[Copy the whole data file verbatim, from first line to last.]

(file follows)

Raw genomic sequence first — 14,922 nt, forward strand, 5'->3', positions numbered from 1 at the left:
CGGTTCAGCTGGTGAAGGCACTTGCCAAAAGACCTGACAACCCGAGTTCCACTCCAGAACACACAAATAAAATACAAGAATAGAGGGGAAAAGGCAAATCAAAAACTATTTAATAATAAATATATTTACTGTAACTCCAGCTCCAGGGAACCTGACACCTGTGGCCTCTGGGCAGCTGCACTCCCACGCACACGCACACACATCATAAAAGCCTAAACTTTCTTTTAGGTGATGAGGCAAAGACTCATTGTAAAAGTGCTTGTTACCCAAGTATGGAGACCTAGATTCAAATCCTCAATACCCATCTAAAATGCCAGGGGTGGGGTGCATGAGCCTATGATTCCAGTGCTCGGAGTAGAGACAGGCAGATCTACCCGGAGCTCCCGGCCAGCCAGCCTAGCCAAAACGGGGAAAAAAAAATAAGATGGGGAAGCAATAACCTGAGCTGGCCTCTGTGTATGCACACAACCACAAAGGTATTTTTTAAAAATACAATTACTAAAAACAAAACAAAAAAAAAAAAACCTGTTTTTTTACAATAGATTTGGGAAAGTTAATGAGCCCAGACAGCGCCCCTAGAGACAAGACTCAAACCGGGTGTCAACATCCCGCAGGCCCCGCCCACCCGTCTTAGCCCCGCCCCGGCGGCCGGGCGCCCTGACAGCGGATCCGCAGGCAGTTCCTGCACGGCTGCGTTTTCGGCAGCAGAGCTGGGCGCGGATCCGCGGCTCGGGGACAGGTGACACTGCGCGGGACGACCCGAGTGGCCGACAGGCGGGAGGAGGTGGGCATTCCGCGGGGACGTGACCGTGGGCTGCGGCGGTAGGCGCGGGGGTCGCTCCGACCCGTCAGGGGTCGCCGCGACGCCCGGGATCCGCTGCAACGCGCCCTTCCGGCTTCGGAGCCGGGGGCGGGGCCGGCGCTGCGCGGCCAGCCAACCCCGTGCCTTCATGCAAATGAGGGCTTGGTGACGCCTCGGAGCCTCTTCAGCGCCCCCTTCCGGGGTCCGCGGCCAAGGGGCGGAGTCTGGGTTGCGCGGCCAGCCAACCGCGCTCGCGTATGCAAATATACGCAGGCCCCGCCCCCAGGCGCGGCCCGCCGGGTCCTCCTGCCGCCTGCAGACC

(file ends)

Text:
Raw genomic sequence first — 14,922 nt, forward strand, 5'->3', positions numbered from 1 at the left:
CGGTTCAGCTGGTGAAGGCACTTGCCAAAAGACCTGACAACCCGAGTTCCACTCCAGAACACACAAATAAAATACAAGAATAGAGGGGAAAAGGCAAATCAAAAACTATTTAATAATAAATATATTTACTGTAACTCCAGCTCCAGGGAACCTGACACCTGTGGCCTCTGGGCAGCTGCACTCCCACGCACACGCACACACATCATAAAAGCCTAAACTTTCTTTTAGGTGATGAGGCAAAGACTCATTGTAAAAGTGCTTGTTACCCAAGTATGGAGACCTAGATTCAAATCCTCAATACCCATCTAAAATGCCAGGGGTGGGGTGCATGAGCCTATGATTCCAGTGCTCGGAGTAGAGACAGGCAGATCTACCCGGAGCTCCCGGCCAGCCAGCCTAGCCAAAACGGGGAAAAAAAAATAAGATGGGGAAGCAATAACCTGAGCTGGCCTCTGTGTATGCACACAACCACAAAGGTATTTTTTAAAAATACAATTACTAAAAACAAAACAAAAAAAAAAAAACCTGTTTTTTTACAATAGATTTGGGAAAGTTAATGAGCCCAGACAGCGCCCCTAGAGACAAGACTCAAACCGGGTGTCAACATCCCGCAGGCCCCGCCCACCCGTCTTAGCCCCGCCCCGGCGGCCGGGCGCCCTGACAGCGGATCCGCAGGCAGTTCCTGCACGGCTGCGTTTTCGGCAGCAGAGCTGGGCGCGGATCCGCGGCTCGGGGACAGGTGACACTGCGCGGGACGACCCGAGTGGCCGACAGGCGGGAGGAGGTGGGCATTCCGCGGGGACGTGACCGTGGGCTGCGGCGGTAGGCGCGGGGGTCGCTCCGACCCGTCAGGGGTCGCCGCGACGCCCGGGATCCGCTGCAACGCGCCCTTCCGGCTTCGGAGCCGGGGGCGGGGCCGGCGCTGCGCGGCCAGCCAACCCCGTGCCTTCATGCAAATGAGGGCTTGGTGACGCCTCGGAGCCTCTTCAGCGCCCCCTTCCGGGGTCCGCGGCCAAGGGGCGGAGTCTGGGTTGCGCGGCCAGCCAACCGCGCTCGCGTATGCAAATATACGCAGGCCCCGCCCCCAGGCGCGGCCCGCCGGGTCCTCCTGCCGCCTGCAGACC